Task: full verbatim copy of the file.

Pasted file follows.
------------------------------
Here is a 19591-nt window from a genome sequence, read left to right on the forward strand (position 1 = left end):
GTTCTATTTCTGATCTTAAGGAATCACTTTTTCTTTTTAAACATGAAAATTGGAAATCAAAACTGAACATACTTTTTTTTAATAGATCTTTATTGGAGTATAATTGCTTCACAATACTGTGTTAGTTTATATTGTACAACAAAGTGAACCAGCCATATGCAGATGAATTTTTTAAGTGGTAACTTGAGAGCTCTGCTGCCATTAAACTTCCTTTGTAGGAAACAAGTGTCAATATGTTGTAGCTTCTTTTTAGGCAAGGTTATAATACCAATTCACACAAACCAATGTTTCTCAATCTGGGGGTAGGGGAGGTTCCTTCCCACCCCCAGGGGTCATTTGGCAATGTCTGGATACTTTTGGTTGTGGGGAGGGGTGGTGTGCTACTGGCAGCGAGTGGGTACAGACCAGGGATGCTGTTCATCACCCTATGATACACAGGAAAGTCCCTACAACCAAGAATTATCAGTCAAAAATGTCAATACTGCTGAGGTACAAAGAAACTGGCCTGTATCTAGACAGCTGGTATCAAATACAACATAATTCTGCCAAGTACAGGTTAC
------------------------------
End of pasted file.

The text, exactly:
Here is a 19591-nt window from a genome sequence, read left to right on the forward strand (position 1 = left end):
GTTCTATTTCTGATCTTAAGGAATCACTTTTTCTTTTTAAACATGAAAATTGGAAATCAAAACTGAACATACTTTTTTTTAATAGATCTTTATTGGAGTATAATTGCTTCACAATACTGTGTTAGTTTATATTGTACAACAAAGTGAACCAGCCATATGCAGATGAATTTTTTAAGTGGTAACTTGAGAGCTCTGCTGCCATTAAACTTCCTTTGTAGGAAACAAGTGTCAATATGTTGTAGCTTCTTTTTAGGCAAGGTTATAATACCAATTCACACAAACCAATGTTTCTCAATCTGGGGGTAGGGGAGGTTCCTTCCCACCCCCAGGGGTCATTTGGCAATGTCTGGATACTTTTGGTTGTGGGGAGGGGTGGTGTGCTACTGGCAGCGAGTGGGTACAGACCAGGGATGCTGTTCATCACCCTATGATACACAGGAAAGTCCCTACAACCAAGAATTATCAGTCAAAAATGTCAATACTGCTGAGGTACAAAGAAACTGGCCTGTATCTAGACAGCTGGTATCAAATACAACATAATTCTGCCAAGTACAGGTTAC